The receivers (e.g. receiver 42B) carrying the fused image (e.g. fused image 39) are transported in a series from the fuser 60 along a path either to a remote output tray 69, or back to printing modules 31, 32, 33, 34, 35 to create an image on the backside of the receiver, i.e. to form a duplex print. Receivers can also be transported to any suitable output accessory. For example, an auxiliary fuser or glossing assembly can provide a clear-toner overcoat. Printer 100 can also include multiple fusers 60 to support applications such as overprinting, as known in the art.
 In various embodiments, between fuser 60 and output tray 69, receiver 42B passes through finisher 70. Finisher 70 performs various paper-handling operations, such as folding, stapling, saddle-stitching, collating, and binding.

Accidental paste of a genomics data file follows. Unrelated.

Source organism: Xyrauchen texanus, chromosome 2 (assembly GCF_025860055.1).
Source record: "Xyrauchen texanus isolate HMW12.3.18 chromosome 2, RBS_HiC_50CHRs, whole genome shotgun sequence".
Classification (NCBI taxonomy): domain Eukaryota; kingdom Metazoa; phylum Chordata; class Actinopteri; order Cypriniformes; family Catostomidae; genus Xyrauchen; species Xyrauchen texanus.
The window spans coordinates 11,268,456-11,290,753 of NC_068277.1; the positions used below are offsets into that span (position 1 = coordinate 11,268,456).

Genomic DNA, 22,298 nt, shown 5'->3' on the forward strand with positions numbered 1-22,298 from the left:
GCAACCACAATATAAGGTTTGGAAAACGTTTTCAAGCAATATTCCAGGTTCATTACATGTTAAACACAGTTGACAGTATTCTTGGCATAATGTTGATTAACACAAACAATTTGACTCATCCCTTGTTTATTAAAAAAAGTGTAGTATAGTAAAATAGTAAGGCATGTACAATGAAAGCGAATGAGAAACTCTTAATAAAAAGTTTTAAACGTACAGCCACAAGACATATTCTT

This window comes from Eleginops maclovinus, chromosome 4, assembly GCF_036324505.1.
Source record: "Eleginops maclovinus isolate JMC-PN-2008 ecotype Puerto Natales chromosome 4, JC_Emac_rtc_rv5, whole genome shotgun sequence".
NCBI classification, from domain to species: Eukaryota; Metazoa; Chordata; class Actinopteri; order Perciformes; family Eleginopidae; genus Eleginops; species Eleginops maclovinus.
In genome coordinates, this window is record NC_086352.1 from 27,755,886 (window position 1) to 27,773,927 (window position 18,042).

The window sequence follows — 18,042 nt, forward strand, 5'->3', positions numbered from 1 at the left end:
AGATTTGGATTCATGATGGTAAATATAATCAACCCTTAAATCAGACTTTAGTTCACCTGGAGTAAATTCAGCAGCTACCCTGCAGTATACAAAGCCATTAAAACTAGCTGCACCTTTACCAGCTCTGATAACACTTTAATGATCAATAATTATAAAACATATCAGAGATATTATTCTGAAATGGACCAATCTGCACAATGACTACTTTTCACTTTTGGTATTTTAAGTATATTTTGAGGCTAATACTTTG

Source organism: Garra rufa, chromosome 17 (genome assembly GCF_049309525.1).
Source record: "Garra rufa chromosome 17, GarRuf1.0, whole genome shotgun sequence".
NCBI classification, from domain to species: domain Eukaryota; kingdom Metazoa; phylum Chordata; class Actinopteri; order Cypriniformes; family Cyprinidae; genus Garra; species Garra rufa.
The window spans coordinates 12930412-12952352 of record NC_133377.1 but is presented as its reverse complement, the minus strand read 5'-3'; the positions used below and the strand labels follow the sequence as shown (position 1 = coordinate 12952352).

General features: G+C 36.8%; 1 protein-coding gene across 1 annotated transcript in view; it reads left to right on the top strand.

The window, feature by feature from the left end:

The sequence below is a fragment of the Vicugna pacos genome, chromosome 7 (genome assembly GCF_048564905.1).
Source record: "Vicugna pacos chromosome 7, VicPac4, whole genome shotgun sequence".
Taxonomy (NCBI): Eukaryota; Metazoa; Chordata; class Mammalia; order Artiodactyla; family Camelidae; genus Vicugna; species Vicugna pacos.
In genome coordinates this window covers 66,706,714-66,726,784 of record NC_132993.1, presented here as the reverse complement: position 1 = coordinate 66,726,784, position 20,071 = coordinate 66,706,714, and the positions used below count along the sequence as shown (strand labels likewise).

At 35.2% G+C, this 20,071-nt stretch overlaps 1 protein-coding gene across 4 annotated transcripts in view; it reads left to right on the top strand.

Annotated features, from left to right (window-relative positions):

Printer 100 includes main printer apparatus logic and control unit (LCU) 99, which receives input signals from the various sensors associated with printer 100 and sends control signals to the components of printer 100. LCU 99 can include a microprocessor incorporating suitable look-up tables and control software executable by the LCU 99. It can also include a field-programmable gate array (FPGA), programmable logic device (PLD), microcontroller, or other digital control system. LCU 99 can include memory for storing control software and data. Sensors associated with the fusing assembly provide appropriate signals to the LCU 99. In response to the sensors, the LCU 99 issues command and control signals that adjust the heat or pressure within fusing nip 66 and other operating parameters of fuser 60 for receivers. This permits printer 100 to print on receivers of various thicknesses and surface finishes, such as glossy or matte.